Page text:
The threats and violence do not only come from skinheads and neo-Nazi groups. “Normal” non-Roma citizens are also reported to have participated in the attacks.

Apart from the violence, many Romas suffer from poverty and unemployment, often just because of their ethnicity. In a survey carried out by the FRA (European Union Agency for Fundamental Rights) and UNDP (United Nations Development Program) in 2011 at least one quarter of Roma respondents from 11 European countries stated, that they experienced discrimination because of their background in daily life and when looking for jobs.

In Romania, being a Roma is the worst social stigma, according to ERRC (European Roma Rights Center) and many politicians and artists of Roma origin hide or reject their identity to avoid discrimination and the ending of their career.

Incidents like those mentioned above block the road to integration, according to Gabriel Moreno, a Spanish Roma or Gitano, as they call themselves in Spain.

“The society cannot expect the Roma to integrate as if no harm has been done to them,” he argues in the documentary “Romanipen” by Ima Garmendia & Kike del Olmo.

To Gabriel and his family it is normal to be aware of danger. Thereby, he highlights that his and his family’s approach toward the non-Romani Spanish society is shaped by the fear created through the past experiences.

Gabriel Moreno thinks that something needs to be done: “Society has built a stereotype of the Roma that we need to break once and for all, in the same way society is breaking architectural barriers for handicapped people. In the same way we have to work against the barriers of racism.”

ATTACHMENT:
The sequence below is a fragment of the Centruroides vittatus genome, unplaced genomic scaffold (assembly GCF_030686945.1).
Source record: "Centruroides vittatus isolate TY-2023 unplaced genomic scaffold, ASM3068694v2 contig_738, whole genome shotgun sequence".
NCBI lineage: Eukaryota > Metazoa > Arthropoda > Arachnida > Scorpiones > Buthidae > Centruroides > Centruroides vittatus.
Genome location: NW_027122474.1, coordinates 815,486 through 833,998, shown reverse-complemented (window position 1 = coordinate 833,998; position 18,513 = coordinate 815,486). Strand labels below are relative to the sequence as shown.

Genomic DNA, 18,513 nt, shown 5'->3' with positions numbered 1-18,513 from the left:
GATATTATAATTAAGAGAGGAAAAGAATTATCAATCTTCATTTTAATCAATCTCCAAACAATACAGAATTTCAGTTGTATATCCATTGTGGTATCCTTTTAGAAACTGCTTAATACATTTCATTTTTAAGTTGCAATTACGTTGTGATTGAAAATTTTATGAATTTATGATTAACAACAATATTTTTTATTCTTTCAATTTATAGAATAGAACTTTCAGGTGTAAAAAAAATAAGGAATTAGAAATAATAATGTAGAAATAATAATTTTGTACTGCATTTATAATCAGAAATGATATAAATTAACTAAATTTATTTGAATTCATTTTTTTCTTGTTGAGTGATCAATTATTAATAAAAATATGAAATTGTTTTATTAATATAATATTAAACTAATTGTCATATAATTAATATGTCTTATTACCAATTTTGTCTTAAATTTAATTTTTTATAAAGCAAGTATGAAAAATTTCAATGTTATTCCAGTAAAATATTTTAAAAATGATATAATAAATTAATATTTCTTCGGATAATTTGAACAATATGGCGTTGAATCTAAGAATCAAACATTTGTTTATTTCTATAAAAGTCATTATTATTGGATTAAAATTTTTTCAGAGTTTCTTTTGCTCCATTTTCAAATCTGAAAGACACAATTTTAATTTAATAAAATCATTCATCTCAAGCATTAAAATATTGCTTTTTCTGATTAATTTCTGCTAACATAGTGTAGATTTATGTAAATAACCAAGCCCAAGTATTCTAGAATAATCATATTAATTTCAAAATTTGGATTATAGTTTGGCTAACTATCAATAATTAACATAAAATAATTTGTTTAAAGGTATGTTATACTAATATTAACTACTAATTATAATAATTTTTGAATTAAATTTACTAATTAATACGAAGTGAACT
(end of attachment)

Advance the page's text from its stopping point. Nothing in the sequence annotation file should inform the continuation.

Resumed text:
On the other hand, Beata Olahova, a Roma social worker from Slovakia, argues that the Roma people also need to take a responsibility themselves.

“Roma in general are not doing enough to change their situation,” she says. She admits, though, that the non-Romani people bear a great deal of the guilt, also: “I do understand it is not an easy task, because for a long time the Roma have been discriminated against. That’s why it is difficult for them to start doing something for themselves and fight for their rights,” she says.

So are the Romani people poor because they are discriminated against or do they make a conscious decision not to be a part of society? roma2

There seems to be no definitive answer to this problem, but a definitive fact is that something needs to be done, as Europe now has an entire ethnic group living on the edge of society. The crucial question is how Romani and non-Romani allies should stand up for their rights when discrimination, persecution and fear is a major part of their history.

The Romani history is not only one of travelling, but also one of insecurity, suffering, and suspicion from both the surrounding communities and the Romani people themselves. It seems like many Roma people have embraced the identity as Europe’s outcasts, and neither they – nor the surrounding societies – know how to heal the historical wounds that have been bleeding for centuries.

Years of mutual suspicion are hard to break free from, both for the discriminated and those who discriminate.

 

By Ida Scharla Løjmand

Image credit:

Picture 1: Giusi Barbiani, licensed by CC BY-NC 2.0

Picture 2: Giusi Barbiani, licensed by CC BY-NC 2.0